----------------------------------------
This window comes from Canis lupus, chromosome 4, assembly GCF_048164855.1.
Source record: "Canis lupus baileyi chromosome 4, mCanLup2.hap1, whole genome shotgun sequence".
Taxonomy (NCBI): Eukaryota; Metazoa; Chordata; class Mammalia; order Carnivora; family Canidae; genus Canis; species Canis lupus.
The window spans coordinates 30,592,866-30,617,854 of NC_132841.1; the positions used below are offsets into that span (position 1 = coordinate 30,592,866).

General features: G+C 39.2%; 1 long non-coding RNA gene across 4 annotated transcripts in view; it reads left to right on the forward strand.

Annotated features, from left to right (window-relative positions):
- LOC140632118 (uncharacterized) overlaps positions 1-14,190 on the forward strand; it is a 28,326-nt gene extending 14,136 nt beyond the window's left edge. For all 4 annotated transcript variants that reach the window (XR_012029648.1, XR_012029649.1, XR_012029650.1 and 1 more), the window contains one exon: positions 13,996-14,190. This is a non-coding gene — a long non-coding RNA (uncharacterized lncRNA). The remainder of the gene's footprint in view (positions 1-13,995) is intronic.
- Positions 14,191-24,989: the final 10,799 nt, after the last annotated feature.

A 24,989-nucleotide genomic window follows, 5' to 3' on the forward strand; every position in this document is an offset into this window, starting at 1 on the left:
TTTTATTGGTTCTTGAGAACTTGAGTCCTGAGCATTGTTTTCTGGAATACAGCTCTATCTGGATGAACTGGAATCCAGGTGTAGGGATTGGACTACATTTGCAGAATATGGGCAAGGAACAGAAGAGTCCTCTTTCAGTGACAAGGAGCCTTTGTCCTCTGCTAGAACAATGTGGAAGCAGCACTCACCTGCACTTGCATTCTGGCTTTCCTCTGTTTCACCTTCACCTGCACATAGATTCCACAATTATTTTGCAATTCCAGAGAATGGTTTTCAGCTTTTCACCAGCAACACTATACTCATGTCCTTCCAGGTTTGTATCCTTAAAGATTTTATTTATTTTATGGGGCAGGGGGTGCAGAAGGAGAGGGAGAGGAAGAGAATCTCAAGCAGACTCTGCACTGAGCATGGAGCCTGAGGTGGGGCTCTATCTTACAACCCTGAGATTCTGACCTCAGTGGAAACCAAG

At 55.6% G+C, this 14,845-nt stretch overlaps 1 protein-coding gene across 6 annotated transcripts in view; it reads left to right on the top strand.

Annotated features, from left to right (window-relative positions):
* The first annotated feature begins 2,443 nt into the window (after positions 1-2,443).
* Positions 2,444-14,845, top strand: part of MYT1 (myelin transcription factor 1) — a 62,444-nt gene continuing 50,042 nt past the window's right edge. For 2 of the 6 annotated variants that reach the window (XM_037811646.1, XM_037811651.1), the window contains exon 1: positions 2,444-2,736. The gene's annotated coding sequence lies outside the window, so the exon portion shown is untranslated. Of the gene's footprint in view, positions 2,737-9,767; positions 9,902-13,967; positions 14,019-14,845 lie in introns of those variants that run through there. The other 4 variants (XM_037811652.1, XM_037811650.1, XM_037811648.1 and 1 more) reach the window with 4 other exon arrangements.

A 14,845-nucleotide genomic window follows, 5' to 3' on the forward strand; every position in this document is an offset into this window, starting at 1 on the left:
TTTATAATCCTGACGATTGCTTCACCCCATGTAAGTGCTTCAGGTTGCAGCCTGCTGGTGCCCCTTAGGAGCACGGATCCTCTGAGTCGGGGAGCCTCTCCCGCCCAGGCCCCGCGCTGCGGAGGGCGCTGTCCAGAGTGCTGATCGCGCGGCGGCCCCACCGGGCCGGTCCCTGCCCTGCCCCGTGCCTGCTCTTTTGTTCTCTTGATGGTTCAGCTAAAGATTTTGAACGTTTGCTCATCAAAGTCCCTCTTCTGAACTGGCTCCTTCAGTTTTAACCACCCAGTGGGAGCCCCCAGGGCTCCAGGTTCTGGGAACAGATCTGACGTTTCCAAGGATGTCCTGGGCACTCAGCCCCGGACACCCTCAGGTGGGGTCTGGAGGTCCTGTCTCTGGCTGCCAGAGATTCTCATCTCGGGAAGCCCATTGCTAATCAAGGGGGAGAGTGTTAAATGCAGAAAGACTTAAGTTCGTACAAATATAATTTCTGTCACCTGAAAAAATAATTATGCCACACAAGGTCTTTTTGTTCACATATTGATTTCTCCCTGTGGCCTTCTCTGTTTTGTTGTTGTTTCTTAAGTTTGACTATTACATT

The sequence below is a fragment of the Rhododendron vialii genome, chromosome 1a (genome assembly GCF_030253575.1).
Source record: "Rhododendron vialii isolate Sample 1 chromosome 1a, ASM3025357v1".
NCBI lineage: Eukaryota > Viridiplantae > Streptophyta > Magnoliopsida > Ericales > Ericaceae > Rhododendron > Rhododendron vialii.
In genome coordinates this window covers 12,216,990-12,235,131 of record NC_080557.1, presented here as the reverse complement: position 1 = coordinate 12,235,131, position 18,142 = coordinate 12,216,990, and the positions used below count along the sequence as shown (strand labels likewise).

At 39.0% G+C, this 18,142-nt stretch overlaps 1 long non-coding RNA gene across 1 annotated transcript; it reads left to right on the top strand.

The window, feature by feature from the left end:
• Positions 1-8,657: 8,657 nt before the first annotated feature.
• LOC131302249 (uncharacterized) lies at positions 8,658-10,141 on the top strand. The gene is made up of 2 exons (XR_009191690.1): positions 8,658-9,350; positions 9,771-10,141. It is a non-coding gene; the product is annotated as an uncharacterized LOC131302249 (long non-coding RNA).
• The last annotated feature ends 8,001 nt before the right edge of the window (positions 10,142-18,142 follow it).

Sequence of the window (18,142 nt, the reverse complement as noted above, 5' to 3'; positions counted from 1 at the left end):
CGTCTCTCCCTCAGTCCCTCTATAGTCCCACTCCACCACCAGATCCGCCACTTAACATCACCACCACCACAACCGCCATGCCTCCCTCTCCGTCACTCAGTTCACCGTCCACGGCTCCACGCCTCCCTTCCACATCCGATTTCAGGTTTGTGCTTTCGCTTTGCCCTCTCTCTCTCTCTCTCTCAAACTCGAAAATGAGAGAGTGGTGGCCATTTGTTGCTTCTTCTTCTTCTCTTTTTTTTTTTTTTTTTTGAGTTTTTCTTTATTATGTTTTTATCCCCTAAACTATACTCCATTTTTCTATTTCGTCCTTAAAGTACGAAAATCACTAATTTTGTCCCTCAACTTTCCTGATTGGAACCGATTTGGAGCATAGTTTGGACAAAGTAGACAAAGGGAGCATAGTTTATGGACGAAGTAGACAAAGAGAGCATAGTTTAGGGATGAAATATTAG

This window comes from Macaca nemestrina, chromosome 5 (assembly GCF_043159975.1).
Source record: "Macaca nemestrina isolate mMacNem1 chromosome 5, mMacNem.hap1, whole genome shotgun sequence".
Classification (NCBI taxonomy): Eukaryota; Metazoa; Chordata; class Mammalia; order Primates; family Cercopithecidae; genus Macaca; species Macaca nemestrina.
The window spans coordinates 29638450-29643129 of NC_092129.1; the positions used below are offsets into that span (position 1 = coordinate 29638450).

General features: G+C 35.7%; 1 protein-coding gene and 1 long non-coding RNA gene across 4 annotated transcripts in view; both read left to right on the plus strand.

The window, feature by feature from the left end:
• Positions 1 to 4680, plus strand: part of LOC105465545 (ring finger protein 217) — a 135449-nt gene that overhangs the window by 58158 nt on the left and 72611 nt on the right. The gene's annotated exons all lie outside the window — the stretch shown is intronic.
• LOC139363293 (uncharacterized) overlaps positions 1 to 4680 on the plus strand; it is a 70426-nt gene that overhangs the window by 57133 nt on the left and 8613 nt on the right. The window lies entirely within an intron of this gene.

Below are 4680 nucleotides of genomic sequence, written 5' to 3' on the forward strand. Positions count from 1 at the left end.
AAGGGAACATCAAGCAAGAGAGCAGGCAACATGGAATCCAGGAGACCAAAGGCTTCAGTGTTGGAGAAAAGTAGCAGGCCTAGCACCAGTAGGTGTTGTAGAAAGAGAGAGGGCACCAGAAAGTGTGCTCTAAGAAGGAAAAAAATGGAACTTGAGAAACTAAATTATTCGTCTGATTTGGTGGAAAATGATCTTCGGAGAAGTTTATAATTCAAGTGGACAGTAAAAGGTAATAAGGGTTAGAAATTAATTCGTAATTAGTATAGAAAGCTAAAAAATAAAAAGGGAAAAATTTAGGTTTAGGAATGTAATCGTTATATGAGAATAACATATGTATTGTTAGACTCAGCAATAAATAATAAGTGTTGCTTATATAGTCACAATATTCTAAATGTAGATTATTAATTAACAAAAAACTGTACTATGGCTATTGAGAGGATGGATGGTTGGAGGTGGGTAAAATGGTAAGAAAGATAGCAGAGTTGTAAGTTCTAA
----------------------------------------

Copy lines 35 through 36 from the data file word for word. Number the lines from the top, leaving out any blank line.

• LOC139363293 (uncharacterized) overlaps positions 1 to 4680 on the plus strand; it is a 70426-nt gene that overhangs the window by 57133 nt on the left and 8613 nt on the right. The window lies entirely within an intron of this gene.

Below are 4680 nucleotides of genomic sequence, written 5' to 3' on the forward strand. Positions count from 1 at the left end.